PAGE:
(Kitco News) The world’s largest cryptocurrency has been swept up in a broader equity market selloff, with Bitcoin now sensitive to many macro drivers, including Wednesday’s highly anticipated Federal Reserve meeting that will be followed by the Fed Chair Jerome Powell’s press conference.
The COVID pandemic changed the makeup of Bitcoin’s investors forever, which is why now the cryptocurrency’s correlation to tech stocks is at all-time highs, and it’s not going back, Ben McMillan, founder and CIO at IDX Digital Assets, told Kitco News.
“I like to point to Paul Tudor Jones’ May 2020 letter to investors, where he talks about unprecedented levels of global monetary stimulus and the fact that fiat money can be printed away. And that’s why gold is a good store of value. But he also talks about Bitcoin. That really popped it up in a lot of institutional investors’ radars. Prior to that, the accounts we were managing were ‘Bitcoin Maxis’ or early adopters. But that’s when we started seeing broader curiosity.”
But this grand-scale institutional adoption has led Bitcoin to mirror risk-on assets. And this is why it is down more than 18% year to date.
“As institutional adoption continued to increase, so did correlation of Bitcoin relative to the equities market. After 2020, it was consistently positive, and now it’s at an all-time high. And that’s a direct function of just institutional dollars flowing into the space,” McMillan said. “The days of negative or zero correlation to equities are gone.”
And institutions’ involvement means frequent rebalancing, which is why Bitcoin has become sensitive to stocks and larger macro drivers, including changes to the Federal Reserve’s monetary policy.
As markets shifted expectations from a somewhat hawkish Fed to a very aggressive Fed, with forecasts of supersized rate hikes in May, June, and even July, Bitcoin tumbled quicker than stocks.
“A pivot in the Fed language earlier this year as it relates to their rate hike schedule hit Bitcoin the hardest,” McMillan explained. “Bitcoin is trading like a macro asset, and it’s going to be highly influenced by inflation, Fed policy, the war in Ukraine, and any other exogenous market factors. It’s the institutional bid responding to macro events.”
The crypto space was very quick to price in the most hawkish Federal Reserve scenario, including rate hikes and balance sheet reduction outlook, added McMillan.
“If you go back to early this year, Bitcoin retested low $30,000s pretty quickly. It clawed back a little bit, but it’s been a slow grind up. Whereas technology stocks took a little longer to sell off, and that is still continuing. Part of that was Bitcoin being the highest risk asset class,” he said. “So when people start to de-risk, a disproportionate amount of the dollars will come out of the Bitcoin bucket first.”
This is what Bitcoin will react to when it comes to the Fed
With most of the aggressive policy stance already priced in, the crypto market will be most sensitive to the Fed’s taper schedule — meaning the speed at which the Fed will be reducing its $9 trillion balance sheet.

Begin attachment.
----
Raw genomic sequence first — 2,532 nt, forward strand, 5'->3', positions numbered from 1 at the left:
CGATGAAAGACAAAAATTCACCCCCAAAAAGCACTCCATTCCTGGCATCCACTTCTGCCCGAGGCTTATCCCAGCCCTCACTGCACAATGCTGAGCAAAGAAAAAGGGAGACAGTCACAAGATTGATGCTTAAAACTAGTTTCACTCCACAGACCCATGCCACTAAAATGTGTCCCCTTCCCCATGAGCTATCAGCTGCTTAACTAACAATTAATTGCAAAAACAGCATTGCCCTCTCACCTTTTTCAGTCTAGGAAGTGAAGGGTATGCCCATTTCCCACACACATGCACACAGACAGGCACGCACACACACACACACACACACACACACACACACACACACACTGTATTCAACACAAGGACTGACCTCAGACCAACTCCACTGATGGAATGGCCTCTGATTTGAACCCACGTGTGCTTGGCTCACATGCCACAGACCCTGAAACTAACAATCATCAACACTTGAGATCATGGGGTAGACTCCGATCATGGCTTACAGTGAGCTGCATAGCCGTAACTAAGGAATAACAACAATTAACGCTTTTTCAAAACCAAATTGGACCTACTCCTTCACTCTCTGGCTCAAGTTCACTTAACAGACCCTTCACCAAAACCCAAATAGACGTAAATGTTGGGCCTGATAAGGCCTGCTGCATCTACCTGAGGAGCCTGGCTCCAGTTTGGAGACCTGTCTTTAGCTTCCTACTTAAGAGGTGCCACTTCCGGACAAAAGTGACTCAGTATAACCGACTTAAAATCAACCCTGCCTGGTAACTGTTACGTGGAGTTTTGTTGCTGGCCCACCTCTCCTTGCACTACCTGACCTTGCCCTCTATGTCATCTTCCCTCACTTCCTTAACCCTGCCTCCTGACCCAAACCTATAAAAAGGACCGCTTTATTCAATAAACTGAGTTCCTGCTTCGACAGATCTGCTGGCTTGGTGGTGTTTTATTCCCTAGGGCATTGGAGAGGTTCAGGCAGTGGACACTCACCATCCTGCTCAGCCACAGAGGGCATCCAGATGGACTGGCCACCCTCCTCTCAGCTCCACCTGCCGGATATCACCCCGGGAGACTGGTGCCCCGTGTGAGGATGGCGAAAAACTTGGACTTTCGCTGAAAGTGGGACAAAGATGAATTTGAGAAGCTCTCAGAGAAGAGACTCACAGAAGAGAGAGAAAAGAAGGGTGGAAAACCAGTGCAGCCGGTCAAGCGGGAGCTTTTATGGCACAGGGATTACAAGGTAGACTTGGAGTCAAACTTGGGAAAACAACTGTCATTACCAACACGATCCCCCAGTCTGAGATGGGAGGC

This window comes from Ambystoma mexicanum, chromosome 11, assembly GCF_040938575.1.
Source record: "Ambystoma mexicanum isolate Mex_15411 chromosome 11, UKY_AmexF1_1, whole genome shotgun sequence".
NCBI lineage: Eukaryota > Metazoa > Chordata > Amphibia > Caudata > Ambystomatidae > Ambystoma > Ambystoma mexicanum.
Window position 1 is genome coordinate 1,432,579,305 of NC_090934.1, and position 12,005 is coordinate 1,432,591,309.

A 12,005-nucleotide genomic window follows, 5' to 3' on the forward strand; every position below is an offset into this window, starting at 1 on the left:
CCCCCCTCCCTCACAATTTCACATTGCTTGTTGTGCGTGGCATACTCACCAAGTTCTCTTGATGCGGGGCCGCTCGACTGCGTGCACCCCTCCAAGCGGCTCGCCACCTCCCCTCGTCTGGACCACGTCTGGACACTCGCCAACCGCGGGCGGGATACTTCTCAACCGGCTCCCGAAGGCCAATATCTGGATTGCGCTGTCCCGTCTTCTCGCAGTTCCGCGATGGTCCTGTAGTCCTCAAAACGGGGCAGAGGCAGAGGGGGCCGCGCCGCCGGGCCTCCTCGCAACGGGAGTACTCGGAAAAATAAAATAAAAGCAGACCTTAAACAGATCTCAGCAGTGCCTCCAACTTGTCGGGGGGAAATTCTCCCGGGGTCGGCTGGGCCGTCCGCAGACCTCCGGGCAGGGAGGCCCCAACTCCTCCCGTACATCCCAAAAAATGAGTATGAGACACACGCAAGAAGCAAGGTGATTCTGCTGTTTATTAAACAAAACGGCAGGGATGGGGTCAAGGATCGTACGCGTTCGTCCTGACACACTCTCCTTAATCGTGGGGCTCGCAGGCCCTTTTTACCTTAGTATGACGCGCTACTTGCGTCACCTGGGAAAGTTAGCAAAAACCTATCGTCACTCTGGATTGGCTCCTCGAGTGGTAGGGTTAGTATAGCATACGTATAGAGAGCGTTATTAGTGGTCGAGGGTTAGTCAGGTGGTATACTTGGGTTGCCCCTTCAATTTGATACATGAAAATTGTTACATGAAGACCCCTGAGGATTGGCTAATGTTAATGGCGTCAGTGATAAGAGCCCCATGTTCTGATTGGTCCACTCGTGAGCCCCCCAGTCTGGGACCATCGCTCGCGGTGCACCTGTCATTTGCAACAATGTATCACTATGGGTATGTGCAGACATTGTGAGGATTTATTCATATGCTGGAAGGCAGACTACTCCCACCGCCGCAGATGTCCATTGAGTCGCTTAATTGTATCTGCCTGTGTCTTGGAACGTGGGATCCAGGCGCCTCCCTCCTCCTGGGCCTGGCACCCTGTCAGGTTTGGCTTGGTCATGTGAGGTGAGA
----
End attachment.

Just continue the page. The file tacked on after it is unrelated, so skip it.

“The market’s really going to be looking for more hints on the taper schedule. And when do we hit peak inflation? This is all about whether or not the Fed can thread this needle of engineering a soft landing. To what degree are we looking at a recession in 2023?” McMillan asked. “Those are the key things that could potentially surprise, not just at the May meeting, but going throughout the back half of this year.”
The key comment that could catalyze a rally in Bitcoin is some dovish surprise — whether in terms of the inflation outlook, rate hikes, or the taper schedule.
“If inflation numbers start to look better than expected or the Fed backs off its taper schedule a little bit. That’s a scenario where Bitcoin could disproportionately participate in the upside relative to equities,” McMillan pointed out. “Bitcoin is trading like a coiled spring where any upside surprise could attract a real bid from other risk assets or from investors on the sidelines. I wouldn’t be surprised if we saw Bitcoin retesting all-time highs in the back half of this year.”
Bitcoin price levels at stake
Bitcoin is currently sitting around its support level of $37,000, last seen at $37,761. But if it falls below that level, the cryptocurrency could see a quick drop to low $30,000s.
“For Bitcoin to break below $30,000, you’d have to see a lot of selling. But it’s within the realm of outcomes,” he noted. “Institutions can always de-risk further depending on what the outlook looks like.”
On the upside, there has been strong selling north of $44,000-$47,000, with profit-takers dominating the trading activity above these levels.
“You want to see Bitcoin demonstrably break north of $48k and even into $50,000 territory to start establishing a new trend higher,” added McMillan.
The good news for Bitcoin is that it is much closer to the bottom relative to other risk assets. “I wouldn’t be surprised if we’ve started seeing institutions carving out some allocations out of their technology sleeves to allocate to Bitcoin,” McMillan highlighted. “When you look at Bitcoins’ potential for growth and disruption over the next decade, it’s a lot more compelling than many technology companies out there. I would expect to see some dollars rotating from technology exposure into digital assets.”
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